Film review: Nebraska is truly special
Damian Galbarini checks out the new film from Alexander Payne, the director of ‘Sideways’ and ‘The Descendants’:
We open to a smoggy, traffic-congested freeway, appearing all the more desolate when drenched in black and white tones. From the distance, a lonely, old man shuffles along, seemingly unaware of the cars busily speeding past him. A concerned police officer soon pulls up next to him.
“Where are you headed, partner?” he asks.
“There” replies the elderly man, pointing out in front of him.
“Well, where are you coming from?”
He gestures behind him. “Over there”
And thus the tone is perfectly set for Nebraska.
It follows the story of Woody Grant (Bruce Dern) and his journey from Montana to the titular state in order to claim his alleged million-dollar sweepstakes prize. Also going along for the ride is his son David (Will Forte) even if he merely only intends to keep his semi-senile father out of trouble.
What the film lacks in pace, it more than compensates for with its characters and dialogue. Dern in particular delivers his lines with such a brilliant simplicity that is instantly endearing and his honest, charming portrayal of Woody is cemented as the role that he will be remembered for.
Forte is outstanding as a middle-aged man still trying to figure out his purpose in this world, overshadowed by his go-getting older brother, played by Bob Odenkirk (Saul Goodman from Breaking Bad).
However, the show is truly stolen in the form of Kate Grant (June Squibb) quite possibly the nagging movie wife and mother to rule them all. Once she crashes the party during a stop in Woody’s sleepy, rural hometown of Hawthorne, the side splitting comedic side of the film takes control. Never quite knowing what inappropriate remark she will make next is a true spectacle to behold.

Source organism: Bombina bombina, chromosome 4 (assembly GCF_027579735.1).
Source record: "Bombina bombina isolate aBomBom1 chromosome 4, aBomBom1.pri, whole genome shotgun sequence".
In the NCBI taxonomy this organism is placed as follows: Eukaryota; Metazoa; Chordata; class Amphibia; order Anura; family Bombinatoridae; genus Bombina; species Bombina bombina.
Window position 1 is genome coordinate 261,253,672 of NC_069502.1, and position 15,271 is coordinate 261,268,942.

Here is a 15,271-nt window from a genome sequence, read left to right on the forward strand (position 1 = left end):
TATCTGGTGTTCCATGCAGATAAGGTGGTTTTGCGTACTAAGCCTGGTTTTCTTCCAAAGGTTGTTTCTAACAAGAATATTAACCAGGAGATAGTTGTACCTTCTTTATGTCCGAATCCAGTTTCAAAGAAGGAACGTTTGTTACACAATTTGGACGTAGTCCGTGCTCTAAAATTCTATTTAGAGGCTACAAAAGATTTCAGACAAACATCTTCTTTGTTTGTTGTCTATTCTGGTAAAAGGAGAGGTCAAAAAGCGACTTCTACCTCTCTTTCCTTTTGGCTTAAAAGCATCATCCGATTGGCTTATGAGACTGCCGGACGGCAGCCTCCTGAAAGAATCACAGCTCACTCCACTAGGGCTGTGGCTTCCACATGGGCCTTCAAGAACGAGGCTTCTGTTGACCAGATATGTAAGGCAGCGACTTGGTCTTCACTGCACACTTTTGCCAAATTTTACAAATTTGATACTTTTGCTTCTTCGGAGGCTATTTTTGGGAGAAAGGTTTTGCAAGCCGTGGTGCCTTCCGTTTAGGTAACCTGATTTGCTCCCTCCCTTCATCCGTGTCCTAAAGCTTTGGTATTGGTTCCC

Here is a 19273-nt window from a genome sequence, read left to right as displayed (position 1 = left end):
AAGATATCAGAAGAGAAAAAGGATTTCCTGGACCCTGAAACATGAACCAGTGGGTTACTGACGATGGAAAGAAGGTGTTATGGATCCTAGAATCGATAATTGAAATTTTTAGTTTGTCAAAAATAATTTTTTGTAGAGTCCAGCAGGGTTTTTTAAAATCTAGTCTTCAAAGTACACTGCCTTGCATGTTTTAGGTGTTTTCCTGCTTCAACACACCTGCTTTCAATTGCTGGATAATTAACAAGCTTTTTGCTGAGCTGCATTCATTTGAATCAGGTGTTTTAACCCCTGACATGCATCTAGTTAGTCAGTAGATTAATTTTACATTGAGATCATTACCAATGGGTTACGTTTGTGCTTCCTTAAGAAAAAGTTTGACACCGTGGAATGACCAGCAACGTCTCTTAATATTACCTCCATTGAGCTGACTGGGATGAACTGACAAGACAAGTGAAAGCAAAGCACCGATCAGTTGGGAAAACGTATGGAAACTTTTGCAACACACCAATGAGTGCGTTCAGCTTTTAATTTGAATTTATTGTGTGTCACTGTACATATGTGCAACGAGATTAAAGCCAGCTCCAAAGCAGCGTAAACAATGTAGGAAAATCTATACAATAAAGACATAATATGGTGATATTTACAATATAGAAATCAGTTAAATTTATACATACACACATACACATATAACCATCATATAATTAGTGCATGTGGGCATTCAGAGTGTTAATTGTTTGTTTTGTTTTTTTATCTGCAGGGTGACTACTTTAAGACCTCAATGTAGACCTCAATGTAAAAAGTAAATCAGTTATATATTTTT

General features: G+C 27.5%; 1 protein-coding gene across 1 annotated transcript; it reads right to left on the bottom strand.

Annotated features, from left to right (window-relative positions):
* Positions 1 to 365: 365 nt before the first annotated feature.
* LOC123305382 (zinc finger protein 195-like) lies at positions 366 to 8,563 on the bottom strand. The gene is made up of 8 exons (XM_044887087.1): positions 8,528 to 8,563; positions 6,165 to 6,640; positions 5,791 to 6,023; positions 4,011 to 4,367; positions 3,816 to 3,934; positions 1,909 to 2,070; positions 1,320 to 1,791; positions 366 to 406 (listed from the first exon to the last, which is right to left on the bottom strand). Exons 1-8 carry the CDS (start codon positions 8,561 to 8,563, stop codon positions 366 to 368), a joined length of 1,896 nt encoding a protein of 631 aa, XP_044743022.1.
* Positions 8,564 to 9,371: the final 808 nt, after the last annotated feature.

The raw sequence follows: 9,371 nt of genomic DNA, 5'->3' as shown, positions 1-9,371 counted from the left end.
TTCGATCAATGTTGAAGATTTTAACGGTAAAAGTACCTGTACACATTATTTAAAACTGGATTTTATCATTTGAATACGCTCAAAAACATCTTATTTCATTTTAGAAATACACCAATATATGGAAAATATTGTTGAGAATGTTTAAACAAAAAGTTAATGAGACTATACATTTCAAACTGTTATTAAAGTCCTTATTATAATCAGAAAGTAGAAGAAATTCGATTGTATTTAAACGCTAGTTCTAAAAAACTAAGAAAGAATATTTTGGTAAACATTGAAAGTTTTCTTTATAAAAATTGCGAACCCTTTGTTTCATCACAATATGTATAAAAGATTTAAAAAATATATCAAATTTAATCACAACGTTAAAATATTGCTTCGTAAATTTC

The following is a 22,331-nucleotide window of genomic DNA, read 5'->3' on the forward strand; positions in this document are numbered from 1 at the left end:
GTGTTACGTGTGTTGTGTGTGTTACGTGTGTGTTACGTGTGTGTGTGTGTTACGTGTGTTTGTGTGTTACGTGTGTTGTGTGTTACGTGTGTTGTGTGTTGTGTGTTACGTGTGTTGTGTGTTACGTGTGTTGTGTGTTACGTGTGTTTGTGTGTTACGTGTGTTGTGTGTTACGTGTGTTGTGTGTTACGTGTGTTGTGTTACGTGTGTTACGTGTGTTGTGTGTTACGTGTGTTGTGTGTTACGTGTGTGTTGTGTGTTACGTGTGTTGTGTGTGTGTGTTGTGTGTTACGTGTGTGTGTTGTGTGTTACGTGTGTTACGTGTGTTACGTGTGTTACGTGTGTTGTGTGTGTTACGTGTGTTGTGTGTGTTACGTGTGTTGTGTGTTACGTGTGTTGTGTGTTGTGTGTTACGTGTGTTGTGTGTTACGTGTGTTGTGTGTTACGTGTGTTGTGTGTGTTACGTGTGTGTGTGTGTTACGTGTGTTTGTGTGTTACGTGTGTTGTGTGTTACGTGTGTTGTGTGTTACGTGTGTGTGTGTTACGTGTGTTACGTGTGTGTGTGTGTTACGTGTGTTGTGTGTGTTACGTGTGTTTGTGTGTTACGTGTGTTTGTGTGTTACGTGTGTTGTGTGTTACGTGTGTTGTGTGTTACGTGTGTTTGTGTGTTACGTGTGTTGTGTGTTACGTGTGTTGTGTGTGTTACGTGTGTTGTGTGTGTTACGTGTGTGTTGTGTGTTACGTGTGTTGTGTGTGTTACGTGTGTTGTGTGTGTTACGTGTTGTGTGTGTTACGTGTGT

For all the laughs delivered, there is also rarely a moment that does not also reach us on some sort of relatable level. It is a very human film in the sense of our nature and the cycle of life, particularly when the town hears about Woody’s new found ‘fortune’. Charity is demanded and as expected, bridges are unwillingly burned with old friends and family as unexpected money is wont to do.
Likewise, as David meets people from his father’s younger years, all he seems to be taught in return is about the harsh reality of aging. That everything seemingly preoccupying the youth – love, relationships, gripes and aspirations will eventually and inevitably fade away as the decades pass by and are replaced by new memories and encounters. A daunting thought for anyone to acknowledge.
Payne has crafted something truly special in Nebraska. A charming, heartwarming yet hilarious story rooted into a profound lesson about life and family.
Anyone with a beating heart should see this film.
Review by Damian Galbarini. Nebraska is in cinemas now.